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Members of NASUWT-The Teachers’ Union at Norwich High School for Girls, are starting the first of six days of planned strike action tomorrow (Thursday) in protest at plans to downgrade their pensions, which would leave them significantly worse off in retirement.

The Girls Day School Trust (GDST), which runs the school, is planning to withdraw from the Teachers’ Pension Scheme (TPS) and impose an inferior scheme on its teachers. Staff have been threatened with dismissal from their jobs if they refuse to sign up to new contracts which include the downgraded pension entitlement.

The NASUWT does not believe there is any financial justification for GDST to seek these cuts to teachers’ pension entitlements. GDST has enough funds to offer teachers fair pensions. The Trust’s finances are in a healthy condition with total funds of £461.9 million and available reserves of £43.1 million as of August 2020.

Dr Patrick Roach, NASUWT General Secretary, said:

“There is no excuse for teachers at GDST schools to be threatened with cuts to their pension rights given the financial position of the employer.

“All teachers deserve certainty over income in retirement. The alternative defined contribution scheme proposed by GDST will result in an inferior pension for teachers and their families.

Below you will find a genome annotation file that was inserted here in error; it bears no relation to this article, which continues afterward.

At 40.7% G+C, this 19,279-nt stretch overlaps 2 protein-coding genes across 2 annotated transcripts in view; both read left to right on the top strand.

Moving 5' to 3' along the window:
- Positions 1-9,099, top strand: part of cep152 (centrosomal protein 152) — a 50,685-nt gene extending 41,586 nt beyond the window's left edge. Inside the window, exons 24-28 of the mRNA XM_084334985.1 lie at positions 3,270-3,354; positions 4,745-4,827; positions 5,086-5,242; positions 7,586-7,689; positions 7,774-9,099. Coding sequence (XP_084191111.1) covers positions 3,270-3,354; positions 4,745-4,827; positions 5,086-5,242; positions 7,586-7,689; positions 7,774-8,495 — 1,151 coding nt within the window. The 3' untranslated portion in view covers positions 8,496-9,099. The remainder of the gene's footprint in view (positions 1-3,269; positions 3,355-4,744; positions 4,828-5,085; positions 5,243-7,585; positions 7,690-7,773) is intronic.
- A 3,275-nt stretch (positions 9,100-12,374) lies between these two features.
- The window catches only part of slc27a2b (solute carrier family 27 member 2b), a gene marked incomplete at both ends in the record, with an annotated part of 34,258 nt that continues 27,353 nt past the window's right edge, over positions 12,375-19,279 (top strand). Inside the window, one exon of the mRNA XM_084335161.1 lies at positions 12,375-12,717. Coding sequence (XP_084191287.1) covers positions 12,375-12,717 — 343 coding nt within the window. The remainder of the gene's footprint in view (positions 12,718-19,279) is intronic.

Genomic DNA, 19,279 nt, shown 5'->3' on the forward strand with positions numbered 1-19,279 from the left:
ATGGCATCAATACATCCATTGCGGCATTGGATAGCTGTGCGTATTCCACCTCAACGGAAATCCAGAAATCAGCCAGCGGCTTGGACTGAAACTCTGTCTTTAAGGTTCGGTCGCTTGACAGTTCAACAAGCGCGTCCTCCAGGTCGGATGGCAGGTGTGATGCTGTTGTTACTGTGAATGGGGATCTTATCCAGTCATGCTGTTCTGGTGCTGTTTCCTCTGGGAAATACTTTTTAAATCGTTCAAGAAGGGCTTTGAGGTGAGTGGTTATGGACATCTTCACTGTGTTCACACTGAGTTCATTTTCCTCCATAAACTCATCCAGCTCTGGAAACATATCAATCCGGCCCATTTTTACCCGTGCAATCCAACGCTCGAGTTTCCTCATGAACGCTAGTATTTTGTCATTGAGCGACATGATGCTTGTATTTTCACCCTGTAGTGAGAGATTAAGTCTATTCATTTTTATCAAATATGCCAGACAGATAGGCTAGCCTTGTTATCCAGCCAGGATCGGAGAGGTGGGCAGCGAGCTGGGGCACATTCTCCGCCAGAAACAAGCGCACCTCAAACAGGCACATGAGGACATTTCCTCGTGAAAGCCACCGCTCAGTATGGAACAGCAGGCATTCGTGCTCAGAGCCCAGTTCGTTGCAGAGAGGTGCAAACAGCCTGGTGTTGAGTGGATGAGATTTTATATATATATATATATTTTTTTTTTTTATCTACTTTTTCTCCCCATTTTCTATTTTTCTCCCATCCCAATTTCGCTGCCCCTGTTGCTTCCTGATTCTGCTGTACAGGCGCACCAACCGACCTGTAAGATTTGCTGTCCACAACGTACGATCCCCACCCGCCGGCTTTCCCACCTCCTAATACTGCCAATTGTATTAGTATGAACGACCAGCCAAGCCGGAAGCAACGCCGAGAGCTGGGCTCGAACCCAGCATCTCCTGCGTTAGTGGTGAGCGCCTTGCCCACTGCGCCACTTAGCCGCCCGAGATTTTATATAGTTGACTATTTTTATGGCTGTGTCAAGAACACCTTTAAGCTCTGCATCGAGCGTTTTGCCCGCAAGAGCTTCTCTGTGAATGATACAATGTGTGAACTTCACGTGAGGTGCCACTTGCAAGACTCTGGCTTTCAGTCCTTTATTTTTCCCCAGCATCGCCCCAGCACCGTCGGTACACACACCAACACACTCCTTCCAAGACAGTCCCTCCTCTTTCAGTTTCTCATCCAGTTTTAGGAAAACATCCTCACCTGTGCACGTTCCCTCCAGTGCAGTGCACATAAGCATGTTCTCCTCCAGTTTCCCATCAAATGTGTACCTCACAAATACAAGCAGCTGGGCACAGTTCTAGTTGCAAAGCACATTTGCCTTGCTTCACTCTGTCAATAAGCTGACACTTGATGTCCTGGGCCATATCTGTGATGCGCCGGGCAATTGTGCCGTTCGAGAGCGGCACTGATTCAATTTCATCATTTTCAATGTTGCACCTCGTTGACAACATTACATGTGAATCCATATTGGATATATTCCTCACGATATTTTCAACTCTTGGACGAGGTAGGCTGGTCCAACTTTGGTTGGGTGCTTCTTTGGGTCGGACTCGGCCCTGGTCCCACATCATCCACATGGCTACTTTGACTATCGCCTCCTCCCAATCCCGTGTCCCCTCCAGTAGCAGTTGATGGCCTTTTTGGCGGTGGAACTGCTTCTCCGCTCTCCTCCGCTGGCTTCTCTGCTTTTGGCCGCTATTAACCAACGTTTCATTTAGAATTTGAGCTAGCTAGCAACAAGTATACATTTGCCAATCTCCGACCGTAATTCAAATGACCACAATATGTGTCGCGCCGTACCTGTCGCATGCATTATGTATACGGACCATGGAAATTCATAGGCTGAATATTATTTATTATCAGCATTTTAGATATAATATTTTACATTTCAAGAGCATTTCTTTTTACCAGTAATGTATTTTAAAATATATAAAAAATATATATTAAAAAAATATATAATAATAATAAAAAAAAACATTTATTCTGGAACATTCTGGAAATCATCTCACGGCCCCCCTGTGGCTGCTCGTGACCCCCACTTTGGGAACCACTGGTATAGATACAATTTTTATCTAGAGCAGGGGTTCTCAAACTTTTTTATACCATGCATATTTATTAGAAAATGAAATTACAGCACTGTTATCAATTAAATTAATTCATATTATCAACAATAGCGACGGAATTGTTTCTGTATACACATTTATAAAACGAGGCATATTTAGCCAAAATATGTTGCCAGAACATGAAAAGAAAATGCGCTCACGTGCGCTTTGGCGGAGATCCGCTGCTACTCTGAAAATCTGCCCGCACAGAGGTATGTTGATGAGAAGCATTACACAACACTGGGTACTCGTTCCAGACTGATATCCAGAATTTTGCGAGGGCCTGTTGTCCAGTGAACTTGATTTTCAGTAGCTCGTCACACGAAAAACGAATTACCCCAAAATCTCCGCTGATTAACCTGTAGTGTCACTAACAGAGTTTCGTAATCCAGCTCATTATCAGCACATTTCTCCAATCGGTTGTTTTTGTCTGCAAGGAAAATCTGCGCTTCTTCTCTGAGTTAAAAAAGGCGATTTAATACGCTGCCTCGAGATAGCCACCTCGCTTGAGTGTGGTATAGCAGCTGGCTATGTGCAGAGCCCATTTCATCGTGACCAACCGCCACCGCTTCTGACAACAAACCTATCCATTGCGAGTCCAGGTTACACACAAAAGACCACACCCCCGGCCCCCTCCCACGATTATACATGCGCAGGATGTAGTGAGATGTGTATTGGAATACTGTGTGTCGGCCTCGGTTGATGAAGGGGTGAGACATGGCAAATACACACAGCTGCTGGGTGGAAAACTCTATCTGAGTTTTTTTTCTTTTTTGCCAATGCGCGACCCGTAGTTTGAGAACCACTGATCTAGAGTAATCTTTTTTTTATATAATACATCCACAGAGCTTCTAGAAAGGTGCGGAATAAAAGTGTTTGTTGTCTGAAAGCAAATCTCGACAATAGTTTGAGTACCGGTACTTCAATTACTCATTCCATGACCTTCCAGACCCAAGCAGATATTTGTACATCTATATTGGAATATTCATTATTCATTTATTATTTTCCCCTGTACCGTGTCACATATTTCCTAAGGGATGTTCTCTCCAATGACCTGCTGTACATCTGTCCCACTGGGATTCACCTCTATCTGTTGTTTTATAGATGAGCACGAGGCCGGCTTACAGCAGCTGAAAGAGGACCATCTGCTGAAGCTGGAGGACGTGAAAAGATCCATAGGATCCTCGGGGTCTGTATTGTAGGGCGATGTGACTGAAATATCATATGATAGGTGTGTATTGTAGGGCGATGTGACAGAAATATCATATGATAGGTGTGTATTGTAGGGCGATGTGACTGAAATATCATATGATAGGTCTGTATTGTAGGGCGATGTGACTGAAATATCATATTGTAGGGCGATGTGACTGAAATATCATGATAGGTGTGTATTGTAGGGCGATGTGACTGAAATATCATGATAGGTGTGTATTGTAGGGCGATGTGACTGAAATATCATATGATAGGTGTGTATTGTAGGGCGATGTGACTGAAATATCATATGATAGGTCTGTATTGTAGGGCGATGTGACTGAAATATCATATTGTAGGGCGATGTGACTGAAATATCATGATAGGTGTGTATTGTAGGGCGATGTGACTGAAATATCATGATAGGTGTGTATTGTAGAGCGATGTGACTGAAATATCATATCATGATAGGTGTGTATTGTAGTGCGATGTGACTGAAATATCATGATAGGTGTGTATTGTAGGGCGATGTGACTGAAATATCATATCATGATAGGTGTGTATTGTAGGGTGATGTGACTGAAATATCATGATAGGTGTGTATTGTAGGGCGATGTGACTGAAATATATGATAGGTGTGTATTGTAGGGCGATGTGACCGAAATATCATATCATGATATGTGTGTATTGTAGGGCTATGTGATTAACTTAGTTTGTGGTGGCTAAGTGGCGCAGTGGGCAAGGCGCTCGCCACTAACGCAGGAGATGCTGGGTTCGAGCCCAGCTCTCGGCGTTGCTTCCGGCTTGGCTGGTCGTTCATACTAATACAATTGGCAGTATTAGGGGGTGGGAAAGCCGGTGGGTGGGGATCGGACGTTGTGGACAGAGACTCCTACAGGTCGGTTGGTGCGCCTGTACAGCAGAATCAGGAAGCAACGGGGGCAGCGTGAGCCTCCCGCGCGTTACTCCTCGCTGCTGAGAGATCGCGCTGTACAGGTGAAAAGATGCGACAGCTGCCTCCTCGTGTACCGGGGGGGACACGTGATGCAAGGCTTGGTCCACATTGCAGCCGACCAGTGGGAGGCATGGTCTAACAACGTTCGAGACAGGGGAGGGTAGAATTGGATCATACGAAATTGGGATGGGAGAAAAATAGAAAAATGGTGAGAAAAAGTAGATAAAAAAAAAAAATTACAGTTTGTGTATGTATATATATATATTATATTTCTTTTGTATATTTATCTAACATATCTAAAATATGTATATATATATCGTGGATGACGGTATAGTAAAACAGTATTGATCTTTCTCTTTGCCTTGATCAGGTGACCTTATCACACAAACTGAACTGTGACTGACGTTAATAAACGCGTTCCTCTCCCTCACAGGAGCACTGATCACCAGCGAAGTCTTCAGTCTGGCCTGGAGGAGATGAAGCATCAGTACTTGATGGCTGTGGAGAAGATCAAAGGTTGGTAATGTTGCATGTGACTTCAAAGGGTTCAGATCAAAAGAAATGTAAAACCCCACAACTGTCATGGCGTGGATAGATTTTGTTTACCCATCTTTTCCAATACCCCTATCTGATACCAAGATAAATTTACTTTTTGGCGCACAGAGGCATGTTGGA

“Teachers are angry and upset at how they are being treated and angered that their employer is threatening to dismiss them if they refuse to sign up to inferior employment contracts.

“We call on GDST to withdraw its proposals to leave the TPS, remove its threat to fire and rehire staff, and commit to working with the NASUWT on a way forward in the interests of teachers and pupils.”

Mark Burns, NASUWT National Executive Member for Norwich, said:

“The proposed changes are an unnecessary and unjustified attack on the terms and conditions of dedicated and highly-skilled and professional teachers.

“Teachers make a school successful. GDST, as an employer, needs to value and invest in the school workforce. There is no justification for them cutting pensions.

“There is a recruitment and retention crisis in education and attacking pensions and threatening to dismiss and re-engage staff on inferior terms and conditions of service is not the way to encourage them to remain with GDST or to motivate them to deliver the best possible education for pupils.”

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